Three Things to Watch at CTIA Wireless
CNBC Technology Correspondent
Smartphones and tablets will be the headliners at the 2011 CTIA Wireless show in Orlando, where the wireless industry convenes to chart its future the week of March 21. Here are three things to watch for during the week:
Data Plans Rule
Remember when phones were primarily about voice calls? Seems like a long time ago. Nowadays, carriers are obsessed with data plans, and their ability to drive new revenue and attract new customers.
That's the story of the iPhone revolution, after all: the thing hasn't won awards for call quality, but it fetches Apple an average of about $650 per phone because customers love what they can do with it online.
From the opening keynote, look for data plans to take center stage.
Carrier chieftains will talk about the rollout of LTE and its effect on subscribers, and about the enormous growth potential of post-PC devices like tablets and e-readers. They might even touch on the concept of a new type of data plan that covers multiple devices, so you won't need separate lines for your phone, tablet and e-reader.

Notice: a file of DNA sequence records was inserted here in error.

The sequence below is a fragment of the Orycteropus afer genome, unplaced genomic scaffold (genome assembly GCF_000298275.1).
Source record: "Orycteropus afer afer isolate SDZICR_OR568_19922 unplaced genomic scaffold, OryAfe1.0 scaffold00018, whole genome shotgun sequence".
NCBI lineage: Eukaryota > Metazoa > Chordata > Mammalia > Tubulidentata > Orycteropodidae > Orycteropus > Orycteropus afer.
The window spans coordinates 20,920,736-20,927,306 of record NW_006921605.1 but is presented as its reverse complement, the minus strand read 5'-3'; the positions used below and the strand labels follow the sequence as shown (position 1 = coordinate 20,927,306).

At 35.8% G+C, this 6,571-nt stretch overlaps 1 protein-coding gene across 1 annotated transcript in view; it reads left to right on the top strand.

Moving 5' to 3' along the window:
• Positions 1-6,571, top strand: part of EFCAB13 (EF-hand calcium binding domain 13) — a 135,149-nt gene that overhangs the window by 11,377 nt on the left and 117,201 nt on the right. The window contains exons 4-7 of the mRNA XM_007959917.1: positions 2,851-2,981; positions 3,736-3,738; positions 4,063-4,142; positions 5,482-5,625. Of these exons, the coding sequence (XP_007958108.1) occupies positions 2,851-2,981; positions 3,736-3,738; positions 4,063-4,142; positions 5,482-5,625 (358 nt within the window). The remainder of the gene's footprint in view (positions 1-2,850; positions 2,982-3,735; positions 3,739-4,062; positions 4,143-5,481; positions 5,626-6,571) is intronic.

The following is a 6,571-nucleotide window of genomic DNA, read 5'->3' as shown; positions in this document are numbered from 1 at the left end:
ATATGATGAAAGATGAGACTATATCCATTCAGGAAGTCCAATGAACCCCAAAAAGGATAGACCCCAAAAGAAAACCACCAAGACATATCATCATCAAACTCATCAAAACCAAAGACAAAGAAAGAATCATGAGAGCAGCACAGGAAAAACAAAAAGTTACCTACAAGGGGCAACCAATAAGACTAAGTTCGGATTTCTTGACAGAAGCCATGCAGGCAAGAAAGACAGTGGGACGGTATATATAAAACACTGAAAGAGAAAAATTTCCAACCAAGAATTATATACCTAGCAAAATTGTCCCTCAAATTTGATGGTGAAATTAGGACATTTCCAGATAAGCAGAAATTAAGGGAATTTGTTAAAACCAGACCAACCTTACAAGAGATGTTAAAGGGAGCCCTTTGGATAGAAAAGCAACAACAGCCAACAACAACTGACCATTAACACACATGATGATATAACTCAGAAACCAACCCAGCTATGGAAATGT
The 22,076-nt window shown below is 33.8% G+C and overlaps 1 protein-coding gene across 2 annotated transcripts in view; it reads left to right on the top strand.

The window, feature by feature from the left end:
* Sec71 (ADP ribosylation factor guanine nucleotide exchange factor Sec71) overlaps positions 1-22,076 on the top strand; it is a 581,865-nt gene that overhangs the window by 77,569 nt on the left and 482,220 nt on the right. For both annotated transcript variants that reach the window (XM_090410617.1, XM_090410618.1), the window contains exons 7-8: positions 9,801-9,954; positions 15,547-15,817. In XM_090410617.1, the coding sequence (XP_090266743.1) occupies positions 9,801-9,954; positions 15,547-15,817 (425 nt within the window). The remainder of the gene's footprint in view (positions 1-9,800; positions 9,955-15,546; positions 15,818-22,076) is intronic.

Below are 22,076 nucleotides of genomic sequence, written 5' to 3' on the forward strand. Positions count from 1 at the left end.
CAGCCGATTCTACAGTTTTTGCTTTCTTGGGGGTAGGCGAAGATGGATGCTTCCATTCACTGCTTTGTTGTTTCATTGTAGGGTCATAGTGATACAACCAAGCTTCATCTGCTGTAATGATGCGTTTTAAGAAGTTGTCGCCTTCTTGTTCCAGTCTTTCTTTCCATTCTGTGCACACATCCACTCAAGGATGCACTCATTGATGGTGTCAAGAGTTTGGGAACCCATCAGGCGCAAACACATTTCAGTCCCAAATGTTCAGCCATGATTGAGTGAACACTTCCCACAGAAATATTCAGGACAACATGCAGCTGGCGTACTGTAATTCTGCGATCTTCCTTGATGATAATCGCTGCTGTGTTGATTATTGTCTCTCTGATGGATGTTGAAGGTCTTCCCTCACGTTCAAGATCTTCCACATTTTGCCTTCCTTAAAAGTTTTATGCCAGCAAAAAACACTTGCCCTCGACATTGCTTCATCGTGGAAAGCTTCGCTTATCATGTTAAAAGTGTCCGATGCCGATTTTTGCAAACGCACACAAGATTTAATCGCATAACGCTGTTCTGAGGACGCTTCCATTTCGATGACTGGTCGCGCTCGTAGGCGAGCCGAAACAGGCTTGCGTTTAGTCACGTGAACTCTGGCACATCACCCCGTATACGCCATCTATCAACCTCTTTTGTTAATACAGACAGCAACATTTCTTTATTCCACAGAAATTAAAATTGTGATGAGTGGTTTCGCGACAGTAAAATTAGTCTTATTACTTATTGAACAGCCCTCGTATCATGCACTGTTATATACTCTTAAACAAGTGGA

Apple's iPad 2 is sure to loom large over CTIA, even though Apple itself doesn't attend these kinds of shindigs. The reason the iPad is so important? The DNA of the iPad is similar to a phone, given its ARM-based processor, NAND flash storage, iOS software and touchscreen interface.
But there are increasing signs that it and other tablets threaten the core PC market, long a stronghold of companies like Intel, Microsoft, Dell and HP.
If the iPad and its ilk succeed in chipping away at PC growth, it could open new opportunities for the phone ecosystem, which includes a lot of the folks who attend CTIA.
This might not be a major theme of the show, but it should be: Smartphone profits. Sure, a lot of attention flows to Google's Android because so many handset makers are adopting the free OS. But lost in all that is the fact that Apple's iOS growth, while not quite as torrid, is a whole lot more profitable.
Google recently announced that it has reached a $1 billion annual run rate on mobile advertising, which is certainly impressive.
But consider this: Apple sold 16.2 million iPhones in the holiday quarter and 7.3 million iPads, all with average selling prices north of $600. That's well over $14 billion in revenue in one quarter. More than $4 billion of that is profit.
Watch CNBC's coverage of the 2011 CTIA Wireless convention on Tuesday, March 22 and Wednesday, March 23 from Orlando, Fla. Technology correspondent Jon Fortt will report live from the convention floor, Jim Cramer will host a special edition of "Mad Money" on Tuesday at 6pm ET, and Michelle Caruso-Cabrera will co-anchor "Power Lunch" from the event on Wednesday at 1pm ET.